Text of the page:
Innovation and local R&D have the potential to make domestically manufactured electrical equipment globally acceptable and competitive. This is also being promoted under the government’s Make in India initiative. Besides, UDAY 2.0 and the new tariff structure, expected to be introduced soon, are likely to augment the demand for electrical equipment in the domestic market. In an interview with Power Line, R.K. Chugh, president, Indian Electrical and Electronics Manufacturers Association (IEEMA), shares his views on the state of the transmission and distribution (T&D) segments, the outlook for the power equipment industry, and the IEEMA’s key focus areas. Excerpts…
What is your view on the current state of the power sector, especially the T&D segment?
In fiscal 2019, India achieved an installed generation capacity of 356 GW, a year-on-year increase of 13 GW. However, we fell short of the targeted addition for the year, meeting only 73 per cent in thermal and 53 per cent in renewables. We did well in transmission by adding 22 ckt. km of lines, achieving 99 per cent of the target, and also in transformation capacity, under which we added 72 GVA (including HVDC), thereby over-achieving the target by 16 per cent. We have already achieved 40-50 per cent of the targeted transmission capacity of the Thirteenth Plan, which is key for interregional power transfer and for strengthening power markets. Sadly, our per capita electricity consumption is still low at 1,200 kWh. We have witnessed weak growth in renewable energy capacity addition and generation in the first half of 2020 on account of policy bottlenecks in anti-dumping duty, and GST in the solar space.
What are the key issues and challenges facing the equipment industry in the country?
All of us are aware of the current economic slowdown, both cyclical and structural, as well as that which is externally induced. There are slowdown indicators in the T&D space. We need to be cognisant of the same and take efficiency measures to stay afloat. In the first quarter of fiscal 2020, on a year-on-year basis, transmission lines and transformers registered a negative growth of -7 to -8 per cent, while cables and switchgear, which witnessed a double-digit growth a year ago, slowed to 1-6 per cent. With the end of UDAY 1.0 and Saubhagya, the industry is looking forward to new reforms to spur growth. Distribution continues to be the Achilles heel of the sector, despite the intervention by UDAY 1.0. Power distributors’ cumulative losses in 2019 stood at Rs 280 billion, an 80 per cent year-on-year increase. Many distribution system operators (DSOs) in the northern and eastern regions and in Tamil Nadu are in the red again. The DSOs’ financial stress reflected on gencos with low PLFs of around 60 per cent. Manufacturing companies have dues of over Rs 80 billion with utilities. Of this, a good chunk is on account of DSOs.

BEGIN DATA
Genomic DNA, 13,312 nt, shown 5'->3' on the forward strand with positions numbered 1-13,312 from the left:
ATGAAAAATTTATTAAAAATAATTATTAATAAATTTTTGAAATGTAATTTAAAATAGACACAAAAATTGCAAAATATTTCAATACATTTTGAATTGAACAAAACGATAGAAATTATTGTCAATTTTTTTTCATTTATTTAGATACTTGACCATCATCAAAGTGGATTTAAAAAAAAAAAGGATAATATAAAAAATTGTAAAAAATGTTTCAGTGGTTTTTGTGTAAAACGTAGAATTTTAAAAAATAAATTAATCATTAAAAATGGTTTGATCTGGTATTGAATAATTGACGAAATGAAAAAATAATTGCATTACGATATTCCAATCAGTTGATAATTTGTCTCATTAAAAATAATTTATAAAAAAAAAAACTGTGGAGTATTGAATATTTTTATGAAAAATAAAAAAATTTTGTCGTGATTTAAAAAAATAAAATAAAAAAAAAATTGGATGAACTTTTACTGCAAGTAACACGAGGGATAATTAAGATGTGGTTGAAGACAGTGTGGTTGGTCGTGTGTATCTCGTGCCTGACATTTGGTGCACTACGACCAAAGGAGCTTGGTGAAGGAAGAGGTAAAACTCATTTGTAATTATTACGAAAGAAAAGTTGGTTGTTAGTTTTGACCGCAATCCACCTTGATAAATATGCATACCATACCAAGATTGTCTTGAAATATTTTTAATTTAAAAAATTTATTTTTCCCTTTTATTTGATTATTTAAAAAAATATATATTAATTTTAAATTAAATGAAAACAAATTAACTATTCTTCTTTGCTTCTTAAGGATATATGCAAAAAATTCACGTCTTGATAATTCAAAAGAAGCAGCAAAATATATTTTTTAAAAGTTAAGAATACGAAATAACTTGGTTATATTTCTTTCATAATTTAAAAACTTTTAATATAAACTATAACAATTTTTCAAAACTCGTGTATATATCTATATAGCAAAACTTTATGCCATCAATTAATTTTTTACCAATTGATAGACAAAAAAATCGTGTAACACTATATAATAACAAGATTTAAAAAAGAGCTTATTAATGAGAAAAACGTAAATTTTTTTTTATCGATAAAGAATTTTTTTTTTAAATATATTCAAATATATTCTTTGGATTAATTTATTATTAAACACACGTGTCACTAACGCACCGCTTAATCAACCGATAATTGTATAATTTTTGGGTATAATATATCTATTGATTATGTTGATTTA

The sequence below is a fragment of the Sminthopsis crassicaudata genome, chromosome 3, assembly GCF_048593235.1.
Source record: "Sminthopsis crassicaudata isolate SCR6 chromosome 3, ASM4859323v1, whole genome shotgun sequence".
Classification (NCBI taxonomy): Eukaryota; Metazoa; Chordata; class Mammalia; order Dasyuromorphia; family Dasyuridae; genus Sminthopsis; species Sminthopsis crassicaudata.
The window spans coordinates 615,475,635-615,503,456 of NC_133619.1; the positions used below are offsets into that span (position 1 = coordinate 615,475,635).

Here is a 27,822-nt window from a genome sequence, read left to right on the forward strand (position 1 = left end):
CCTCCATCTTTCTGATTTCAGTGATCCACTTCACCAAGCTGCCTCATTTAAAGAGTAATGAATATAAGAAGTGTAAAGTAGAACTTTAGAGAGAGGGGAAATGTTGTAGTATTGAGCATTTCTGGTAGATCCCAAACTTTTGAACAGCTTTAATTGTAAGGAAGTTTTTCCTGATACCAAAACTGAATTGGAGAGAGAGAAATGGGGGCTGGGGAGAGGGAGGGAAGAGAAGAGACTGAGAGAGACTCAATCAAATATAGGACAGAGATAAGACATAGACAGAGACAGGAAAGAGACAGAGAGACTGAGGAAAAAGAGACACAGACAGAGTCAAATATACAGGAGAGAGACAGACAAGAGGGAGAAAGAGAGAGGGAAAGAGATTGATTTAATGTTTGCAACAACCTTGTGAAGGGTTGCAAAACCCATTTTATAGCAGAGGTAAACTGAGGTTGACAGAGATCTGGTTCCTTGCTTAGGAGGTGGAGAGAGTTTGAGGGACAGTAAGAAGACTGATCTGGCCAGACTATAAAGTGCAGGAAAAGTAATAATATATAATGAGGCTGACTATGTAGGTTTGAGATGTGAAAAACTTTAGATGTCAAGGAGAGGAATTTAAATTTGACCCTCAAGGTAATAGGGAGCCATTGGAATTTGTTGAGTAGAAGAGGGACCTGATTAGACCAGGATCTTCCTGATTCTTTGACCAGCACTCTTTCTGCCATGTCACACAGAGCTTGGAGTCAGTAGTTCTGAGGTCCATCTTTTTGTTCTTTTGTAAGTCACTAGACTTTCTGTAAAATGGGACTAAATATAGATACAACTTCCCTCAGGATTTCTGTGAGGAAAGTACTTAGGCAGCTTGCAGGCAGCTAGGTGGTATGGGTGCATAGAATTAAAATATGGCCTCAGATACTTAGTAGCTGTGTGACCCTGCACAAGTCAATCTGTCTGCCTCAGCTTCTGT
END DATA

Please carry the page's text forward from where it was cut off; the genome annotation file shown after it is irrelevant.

What is your outlook for the power equipment industry for the coming years?
The policy framework to be rolled out under UDAY 2.0 and the new tariff structure will make DSOs responsive, accountable and cost efficient. DSOs will be able to buy more power from the trading platform, at a lower cost. This will also put pressure on DSOs to license and franchise their circles even more. After a likely subdued 2020, post the introduction of these measures, electrical equipment manufacturers will see a resurgent market for electrical components as well as digital solutions over a five-year horizon. Metering will remain buoyant. Our decarbonisation mission, through higher renewable energy penetration and electric mobility by 2030, will open up huge markets for new products. Grid-scale storage will become a necessity as renewables begin to penetrate to levels beyond 25-30 per cent. There are some aspects that are impacting the security of the sector. Our sub-transmission system below 132 kV is vulnerable to malware/ransomware cyberattacks. DSOs in West Bengal and Rajasthan have witnessed some incidences in the past 18 months. The threats present opportunities for specialists in the space to create a security shield.
What are IEEMA’s priorities over the next few years? What will be its major focus areas?
IEEMA is a micro, small and medium enterprise-based association. Our priority is to inculcate a culture of innovation and local R&D to make our products globally acceptable and competitive. This calls for a large effort to upscale our member community, which is being done through various measures such as giving members exposure to global technologies and practices through events such as ELECRAMA and other avenues. We are focusing on the Make in India initiative for products that are currently being imported. We are also looking for opportunities to export these made in India, locally innovative products. This will increase our share in the global market.